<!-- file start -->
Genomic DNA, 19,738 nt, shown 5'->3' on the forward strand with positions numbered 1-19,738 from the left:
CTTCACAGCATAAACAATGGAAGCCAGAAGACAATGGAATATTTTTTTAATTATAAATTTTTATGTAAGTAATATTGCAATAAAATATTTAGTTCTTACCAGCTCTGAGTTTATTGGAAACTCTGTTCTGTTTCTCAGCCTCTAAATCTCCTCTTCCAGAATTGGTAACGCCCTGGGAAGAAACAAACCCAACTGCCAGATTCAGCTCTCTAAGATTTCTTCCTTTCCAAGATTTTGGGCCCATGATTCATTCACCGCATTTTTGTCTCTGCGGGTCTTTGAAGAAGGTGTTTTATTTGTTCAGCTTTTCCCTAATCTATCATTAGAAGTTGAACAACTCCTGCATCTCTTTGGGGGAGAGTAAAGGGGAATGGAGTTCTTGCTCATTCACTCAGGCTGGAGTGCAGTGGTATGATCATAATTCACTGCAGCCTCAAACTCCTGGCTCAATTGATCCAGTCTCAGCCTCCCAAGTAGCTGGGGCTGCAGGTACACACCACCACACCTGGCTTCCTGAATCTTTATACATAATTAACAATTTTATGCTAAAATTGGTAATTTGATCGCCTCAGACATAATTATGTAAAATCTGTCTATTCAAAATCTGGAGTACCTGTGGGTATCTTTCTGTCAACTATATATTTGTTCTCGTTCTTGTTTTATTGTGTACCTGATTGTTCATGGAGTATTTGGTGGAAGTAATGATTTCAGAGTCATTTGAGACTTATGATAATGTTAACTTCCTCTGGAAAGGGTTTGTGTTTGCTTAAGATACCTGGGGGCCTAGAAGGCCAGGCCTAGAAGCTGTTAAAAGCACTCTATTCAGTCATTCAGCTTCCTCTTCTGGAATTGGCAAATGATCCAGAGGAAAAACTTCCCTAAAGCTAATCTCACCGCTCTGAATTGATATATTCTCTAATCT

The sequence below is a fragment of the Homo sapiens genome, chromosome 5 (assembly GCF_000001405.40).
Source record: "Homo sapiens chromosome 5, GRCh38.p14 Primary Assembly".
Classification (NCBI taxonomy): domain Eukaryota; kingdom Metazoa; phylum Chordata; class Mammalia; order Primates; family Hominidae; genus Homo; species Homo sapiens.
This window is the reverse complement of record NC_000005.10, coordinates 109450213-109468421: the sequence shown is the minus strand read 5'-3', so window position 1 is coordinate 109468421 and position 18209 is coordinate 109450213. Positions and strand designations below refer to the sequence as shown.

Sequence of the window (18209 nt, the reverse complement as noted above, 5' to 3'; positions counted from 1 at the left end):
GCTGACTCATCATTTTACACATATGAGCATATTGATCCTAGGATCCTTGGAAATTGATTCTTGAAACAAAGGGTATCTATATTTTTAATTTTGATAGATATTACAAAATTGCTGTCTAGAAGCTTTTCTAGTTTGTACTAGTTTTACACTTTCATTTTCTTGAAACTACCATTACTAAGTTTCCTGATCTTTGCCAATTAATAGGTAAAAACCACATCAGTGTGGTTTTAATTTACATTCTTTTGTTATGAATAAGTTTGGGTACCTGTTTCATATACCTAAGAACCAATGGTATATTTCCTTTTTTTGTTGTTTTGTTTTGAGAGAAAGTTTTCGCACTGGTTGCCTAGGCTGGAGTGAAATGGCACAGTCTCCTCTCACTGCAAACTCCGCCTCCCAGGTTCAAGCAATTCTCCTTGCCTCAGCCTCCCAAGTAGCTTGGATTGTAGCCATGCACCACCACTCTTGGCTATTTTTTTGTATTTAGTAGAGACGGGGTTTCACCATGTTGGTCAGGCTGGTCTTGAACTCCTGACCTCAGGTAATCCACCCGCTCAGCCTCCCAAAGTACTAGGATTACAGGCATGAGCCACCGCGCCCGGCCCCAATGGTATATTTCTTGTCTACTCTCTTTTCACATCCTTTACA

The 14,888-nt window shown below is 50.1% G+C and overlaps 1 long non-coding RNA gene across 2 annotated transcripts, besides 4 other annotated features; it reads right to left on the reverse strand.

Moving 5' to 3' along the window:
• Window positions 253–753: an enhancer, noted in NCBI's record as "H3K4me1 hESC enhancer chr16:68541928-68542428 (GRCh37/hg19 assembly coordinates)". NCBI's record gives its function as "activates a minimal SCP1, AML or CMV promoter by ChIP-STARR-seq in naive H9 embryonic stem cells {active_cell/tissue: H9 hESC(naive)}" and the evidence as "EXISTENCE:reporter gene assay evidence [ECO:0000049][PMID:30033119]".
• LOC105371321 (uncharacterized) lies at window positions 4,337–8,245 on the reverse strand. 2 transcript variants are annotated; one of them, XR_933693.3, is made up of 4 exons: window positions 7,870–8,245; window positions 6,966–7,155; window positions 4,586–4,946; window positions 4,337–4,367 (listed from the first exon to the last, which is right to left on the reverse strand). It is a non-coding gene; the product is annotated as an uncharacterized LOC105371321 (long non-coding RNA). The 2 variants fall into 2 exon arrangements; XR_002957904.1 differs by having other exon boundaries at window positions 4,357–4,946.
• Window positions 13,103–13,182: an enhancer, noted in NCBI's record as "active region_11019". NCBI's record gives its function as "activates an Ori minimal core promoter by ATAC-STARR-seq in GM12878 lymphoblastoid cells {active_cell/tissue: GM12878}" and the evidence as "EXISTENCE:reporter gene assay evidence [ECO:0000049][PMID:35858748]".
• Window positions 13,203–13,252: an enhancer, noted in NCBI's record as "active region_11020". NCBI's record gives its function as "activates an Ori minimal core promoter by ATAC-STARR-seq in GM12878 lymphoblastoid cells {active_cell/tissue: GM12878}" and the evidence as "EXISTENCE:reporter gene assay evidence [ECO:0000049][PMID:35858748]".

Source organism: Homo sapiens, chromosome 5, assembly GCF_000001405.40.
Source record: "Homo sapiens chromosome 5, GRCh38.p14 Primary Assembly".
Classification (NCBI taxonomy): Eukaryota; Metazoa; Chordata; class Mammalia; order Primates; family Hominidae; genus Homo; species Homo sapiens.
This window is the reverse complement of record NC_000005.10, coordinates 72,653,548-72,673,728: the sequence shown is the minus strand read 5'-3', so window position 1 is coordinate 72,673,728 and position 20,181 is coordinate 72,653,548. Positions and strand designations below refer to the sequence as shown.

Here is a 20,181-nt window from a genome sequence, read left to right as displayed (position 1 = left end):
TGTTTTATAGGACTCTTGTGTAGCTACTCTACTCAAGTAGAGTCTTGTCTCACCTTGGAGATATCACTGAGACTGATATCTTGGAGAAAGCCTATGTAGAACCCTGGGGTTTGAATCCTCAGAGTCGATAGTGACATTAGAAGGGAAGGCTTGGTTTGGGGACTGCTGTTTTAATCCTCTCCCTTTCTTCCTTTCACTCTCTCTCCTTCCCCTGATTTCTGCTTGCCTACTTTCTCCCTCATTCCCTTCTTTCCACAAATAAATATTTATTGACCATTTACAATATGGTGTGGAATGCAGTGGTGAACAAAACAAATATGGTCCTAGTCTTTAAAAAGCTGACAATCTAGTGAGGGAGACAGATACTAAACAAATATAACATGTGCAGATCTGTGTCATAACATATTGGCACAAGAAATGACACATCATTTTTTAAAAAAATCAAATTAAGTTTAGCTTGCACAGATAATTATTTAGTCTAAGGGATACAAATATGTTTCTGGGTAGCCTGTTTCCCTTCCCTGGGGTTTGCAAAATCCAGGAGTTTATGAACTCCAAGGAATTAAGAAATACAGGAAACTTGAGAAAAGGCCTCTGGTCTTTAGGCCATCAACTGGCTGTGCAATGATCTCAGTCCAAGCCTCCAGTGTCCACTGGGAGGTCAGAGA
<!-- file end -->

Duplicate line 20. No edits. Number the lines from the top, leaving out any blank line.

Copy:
TGTTTTATAGGACTCTTGTGTAGCTACTCTACTCAAGTAGAGTCTTGTCTCACCTTGGAGATATCACTGAGACTGATATCTTGGAGAAAGCCTATGTAGAACCCTGGGGTTTGAATCCTCAGAGTCGATAGTGACATTAGAAGGGAAGGCTTGGTTTGGGGACTGCTGTTTTAATCCTCTCCCTTTCTTCCTTTCACTCTCTCTCCTTCCCCTGATTTCTGCTTGCCTACTTTCTCCCTCATTCCCTTCTTTCCACAAATAAATATTTATTGACCATTTACAATATGGTGTGGAATGCAGTGGTGAACAAAACAAATATGGTCCTAGTCTTTAAAAAGCTGACAATCTAGTGAGGGAGACAGATACTAAACAAATATAACATGTGCAGATCTGTGTCATAACATATTGGCACAAGAAATGACACATCATTTTTTAAAAAAATCAAATTAAGTTTAGCTTGCACAGATAATTATTTAGTCTAAGGGATACAAATATGTTTCTGGGTAGCCTGTTTCCCTTCCCTGGGGTTTGCAAAATCCAGGAGTTTATGAACTCCAAGGAATTAAGAAATACAGGAAACTTGAGAAAAGGCCTCTGGTCTTTAGGCCATCAACTGGCTGTGCAATGATCTCAGTCCAAGCCTCCAGTGTCCACTGGGAGGTCAGAGA